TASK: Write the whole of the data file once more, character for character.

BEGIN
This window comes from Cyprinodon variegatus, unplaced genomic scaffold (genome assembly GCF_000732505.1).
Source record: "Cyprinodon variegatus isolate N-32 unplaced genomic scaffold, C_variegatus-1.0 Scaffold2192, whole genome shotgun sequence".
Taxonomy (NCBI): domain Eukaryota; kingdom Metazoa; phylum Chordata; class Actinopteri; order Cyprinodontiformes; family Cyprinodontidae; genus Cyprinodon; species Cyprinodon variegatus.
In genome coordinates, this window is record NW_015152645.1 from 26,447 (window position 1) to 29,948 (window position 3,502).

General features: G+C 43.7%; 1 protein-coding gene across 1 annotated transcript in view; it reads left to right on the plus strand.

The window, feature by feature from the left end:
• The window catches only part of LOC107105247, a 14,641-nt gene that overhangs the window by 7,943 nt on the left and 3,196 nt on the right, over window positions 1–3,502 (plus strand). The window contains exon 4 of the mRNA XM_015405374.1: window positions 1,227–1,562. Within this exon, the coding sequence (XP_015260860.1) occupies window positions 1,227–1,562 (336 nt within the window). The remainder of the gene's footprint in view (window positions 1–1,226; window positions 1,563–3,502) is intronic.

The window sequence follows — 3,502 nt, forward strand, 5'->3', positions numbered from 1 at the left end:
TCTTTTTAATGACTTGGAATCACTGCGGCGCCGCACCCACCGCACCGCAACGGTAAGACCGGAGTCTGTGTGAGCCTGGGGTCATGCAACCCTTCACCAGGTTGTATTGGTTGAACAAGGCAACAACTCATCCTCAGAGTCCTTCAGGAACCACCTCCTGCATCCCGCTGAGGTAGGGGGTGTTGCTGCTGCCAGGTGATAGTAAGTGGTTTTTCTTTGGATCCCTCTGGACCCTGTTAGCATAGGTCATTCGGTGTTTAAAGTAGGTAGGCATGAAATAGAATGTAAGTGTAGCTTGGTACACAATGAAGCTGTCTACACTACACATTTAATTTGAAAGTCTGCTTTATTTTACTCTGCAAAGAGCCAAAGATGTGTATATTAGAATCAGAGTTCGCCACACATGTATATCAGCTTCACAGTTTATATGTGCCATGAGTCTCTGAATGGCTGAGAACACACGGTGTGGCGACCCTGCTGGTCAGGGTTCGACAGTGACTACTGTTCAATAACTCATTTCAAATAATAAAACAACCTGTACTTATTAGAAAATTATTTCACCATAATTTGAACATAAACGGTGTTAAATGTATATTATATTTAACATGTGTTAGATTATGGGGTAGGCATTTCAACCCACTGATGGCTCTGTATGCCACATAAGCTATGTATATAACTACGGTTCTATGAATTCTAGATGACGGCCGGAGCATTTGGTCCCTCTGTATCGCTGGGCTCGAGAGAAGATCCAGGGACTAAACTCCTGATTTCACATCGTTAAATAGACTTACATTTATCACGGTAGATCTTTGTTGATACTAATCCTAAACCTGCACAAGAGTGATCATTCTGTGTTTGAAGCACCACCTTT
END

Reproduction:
This window comes from Cyprinodon variegatus, unplaced genomic scaffold (genome assembly GCF_000732505.1).
Source record: "Cyprinodon variegatus isolate N-32 unplaced genomic scaffold, C_variegatus-1.0 Scaffold2192, whole genome shotgun sequence".
Taxonomy (NCBI): domain Eukaryota; kingdom Metazoa; phylum Chordata; class Actinopteri; order Cyprinodontiformes; family Cyprinodontidae; genus Cyprinodon; species Cyprinodon variegatus.
In genome coordinates, this window is record NW_015152645.1 from 26,447 (window position 1) to 29,948 (window position 3,502).

General features: G+C 43.7%; 1 protein-coding gene across 1 annotated transcript in view; it reads left to right on the plus strand.

The window, feature by feature from the left end:
• The window catches only part of LOC107105247, a 14,641-nt gene that overhangs the window by 7,943 nt on the left and 3,196 nt on the right, over window positions 1–3,502 (plus strand). The window contains exon 4 of the mRNA XM_015405374.1: window positions 1,227–1,562. Within this exon, the coding sequence (XP_015260860.1) occupies window positions 1,227–1,562 (336 nt within the window). The remainder of the gene's footprint in view (window positions 1–1,226; window positions 1,563–3,502) is intronic.

The window sequence follows — 3,502 nt, forward strand, 5'->3', positions numbered from 1 at the left end:
TCTTTTTAATGACTTGGAATCACTGCGGCGCCGCACCCACCGCACCGCAACGGTAAGACCGGAGTCTGTGTGAGCCTGGGGTCATGCAACCCTTCACCAGGTTGTATTGGTTGAACAAGGCAACAACTCATCCTCAGAGTCCTTCAGGAACCACCTCCTGCATCCCGCTGAGGTAGGGGGTGTTGCTGCTGCCAGGTGATAGTAAGTGGTTTTTCTTTGGATCCCTCTGGACCCTGTTAGCATAGGTCATTCGGTGTTTAAAGTAGGTAGGCATGAAATAGAATGTAAGTGTAGCTTGGTACACAATGAAGCTGTCTACACTACACATTTAATTTGAAAGTCTGCTTTATTTTACTCTGCAAAGAGCCAAAGATGTGTATATTAGAATCAGAGTTCGCCACACATGTATATCAGCTTCACAGTTTATATGTGCCATGAGTCTCTGAATGGCTGAGAACACACGGTGTGGCGACCCTGCTGGTCAGGGTTCGACAGTGACTACTGTTCAATAACTCATTTCAAATAATAAAACAACCTGTACTTATTAGAAAATTATTTCACCATAATTTGAACATAAACGGTGTTAAATGTATATTATATTTAACATGTGTTAGATTATGGGGTAGGCATTTCAACCCACTGATGGCTCTGTATGCCACATAAGCTATGTATATAACTACGGTTCTATGAATTCTAGATGACGGCCGGAGCATTTGGTCCCTCTGTATCGCTGGGCTCGAGAGAAGATCCAGGGACTAAACTCCTGATTTCACATCGTTAAATAGACTTACATTTATCACGGTAGATCTTTGTTGATACTAATCCTAAACCTGCACAAGAGTGATCATTCTGTGTTTGAAGCACCACCTTT